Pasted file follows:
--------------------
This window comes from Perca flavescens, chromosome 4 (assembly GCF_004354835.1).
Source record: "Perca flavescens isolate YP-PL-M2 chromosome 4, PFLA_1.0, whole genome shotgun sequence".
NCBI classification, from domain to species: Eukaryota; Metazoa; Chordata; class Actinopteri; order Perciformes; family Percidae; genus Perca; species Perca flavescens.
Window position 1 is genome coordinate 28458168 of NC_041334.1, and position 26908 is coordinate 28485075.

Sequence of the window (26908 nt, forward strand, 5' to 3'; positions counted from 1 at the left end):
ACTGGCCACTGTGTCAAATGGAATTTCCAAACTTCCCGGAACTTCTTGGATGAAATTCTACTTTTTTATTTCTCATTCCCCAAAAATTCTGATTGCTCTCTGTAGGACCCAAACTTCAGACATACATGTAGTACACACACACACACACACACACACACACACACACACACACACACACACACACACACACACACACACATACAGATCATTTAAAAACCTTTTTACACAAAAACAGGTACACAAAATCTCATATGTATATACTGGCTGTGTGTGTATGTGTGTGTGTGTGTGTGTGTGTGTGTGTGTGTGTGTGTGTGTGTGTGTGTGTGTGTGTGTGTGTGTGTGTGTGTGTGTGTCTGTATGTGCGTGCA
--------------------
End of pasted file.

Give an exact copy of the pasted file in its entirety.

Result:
This window comes from Perca flavescens, chromosome 4 (assembly GCF_004354835.1).
Source record: "Perca flavescens isolate YP-PL-M2 chromosome 4, PFLA_1.0, whole genome shotgun sequence".
NCBI classification, from domain to species: Eukaryota; Metazoa; Chordata; class Actinopteri; order Perciformes; family Percidae; genus Perca; species Perca flavescens.
Window position 1 is genome coordinate 28458168 of NC_041334.1, and position 26908 is coordinate 28485075.

Sequence of the window (26908 nt, forward strand, 5' to 3'; positions counted from 1 at the left end):
ACTGGCCACTGTGTCAAATGGAATTTCCAAACTTCCCGGAACTTCTTGGATGAAATTCTACTTTTTTATTTCTCATTCCCCAAAAATTCTGATTGCTCTCTGTAGGACCCAAACTTCAGACATACATGTAGTACACACACACACACACACACACACACACACACACACACACACACACACACACACACACACACACACATACAGATCATTTAAAAACCTTTTTACACAAAAACAGGTACACAAAATCTCATATGTATATACTGGCTGTGTGTGTATGTGTGTGTGTGTGTGTGTGTGTGTGTGTGTGTGTGTGTGTGTGTGTGTGTGTGTGTGTGTGTGTGTGTGTGTGTGTGTGTCTGTATGTGCGTGCA